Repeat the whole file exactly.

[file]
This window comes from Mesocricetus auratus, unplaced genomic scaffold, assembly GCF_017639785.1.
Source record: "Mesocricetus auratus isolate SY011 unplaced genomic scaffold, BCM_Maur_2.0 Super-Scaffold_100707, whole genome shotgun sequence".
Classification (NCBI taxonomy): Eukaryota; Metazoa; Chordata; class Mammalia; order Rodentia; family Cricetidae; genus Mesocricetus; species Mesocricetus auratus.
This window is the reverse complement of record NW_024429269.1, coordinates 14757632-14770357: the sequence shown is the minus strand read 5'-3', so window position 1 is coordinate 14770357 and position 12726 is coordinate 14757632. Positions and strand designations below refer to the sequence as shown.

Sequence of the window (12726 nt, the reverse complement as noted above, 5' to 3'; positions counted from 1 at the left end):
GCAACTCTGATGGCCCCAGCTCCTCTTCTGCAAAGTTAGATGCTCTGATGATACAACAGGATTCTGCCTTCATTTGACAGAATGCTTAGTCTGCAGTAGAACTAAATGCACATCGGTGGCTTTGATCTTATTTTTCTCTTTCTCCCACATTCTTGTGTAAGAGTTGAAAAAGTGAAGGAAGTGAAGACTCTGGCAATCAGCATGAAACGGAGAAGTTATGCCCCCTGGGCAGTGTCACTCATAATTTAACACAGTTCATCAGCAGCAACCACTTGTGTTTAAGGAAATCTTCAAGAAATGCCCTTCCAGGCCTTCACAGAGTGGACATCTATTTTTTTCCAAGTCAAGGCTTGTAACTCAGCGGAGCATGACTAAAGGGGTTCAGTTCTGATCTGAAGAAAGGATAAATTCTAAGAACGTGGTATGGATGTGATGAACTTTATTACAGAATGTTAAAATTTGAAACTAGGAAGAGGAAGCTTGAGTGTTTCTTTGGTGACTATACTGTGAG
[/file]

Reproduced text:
This window comes from Mesocricetus auratus, unplaced genomic scaffold, assembly GCF_017639785.1.
Source record: "Mesocricetus auratus isolate SY011 unplaced genomic scaffold, BCM_Maur_2.0 Super-Scaffold_100707, whole genome shotgun sequence".
Classification (NCBI taxonomy): Eukaryota; Metazoa; Chordata; class Mammalia; order Rodentia; family Cricetidae; genus Mesocricetus; species Mesocricetus auratus.
This window is the reverse complement of record NW_024429269.1, coordinates 14757632-14770357: the sequence shown is the minus strand read 5'-3', so window position 1 is coordinate 14770357 and position 12726 is coordinate 14757632. Positions and strand designations below refer to the sequence as shown.

Sequence of the window (12726 nt, the reverse complement as noted above, 5' to 3'; positions counted from 1 at the left end):
GCAACTCTGATGGCCCCAGCTCCTCTTCTGCAAAGTTAGATGCTCTGATGATACAACAGGATTCTGCCTTCATTTGACAGAATGCTTAGTCTGCAGTAGAACTAAATGCACATCGGTGGCTTTGATCTTATTTTTCTCTTTCTCCCACATTCTTGTGTAAGAGTTGAAAAAGTGAAGGAAGTGAAGACTCTGGCAATCAGCATGAAACGGAGAAGTTATGCCCCCTGGGCAGTGTCACTCATAATTTAACACAGTTCATCAGCAGCAACCACTTGTGTTTAAGGAAATCTTCAAGAAATGCCCTTCCAGGCCTTCACAGAGTGGACATCTATTTTTTTCCAAGTCAAGGCTTGTAACTCAGCGGAGCATGACTAAAGGGGTTCAGTTCTGATCTGAAGAAAGGATAAATTCTAAGAACGTGGTATGGATGTGATGAACTTTATTACAGAATGTTAAAATTTGAAACTAGGAAGAGGAAGCTTGAGTGTTTCTTTGGTGACTATACTGTGAG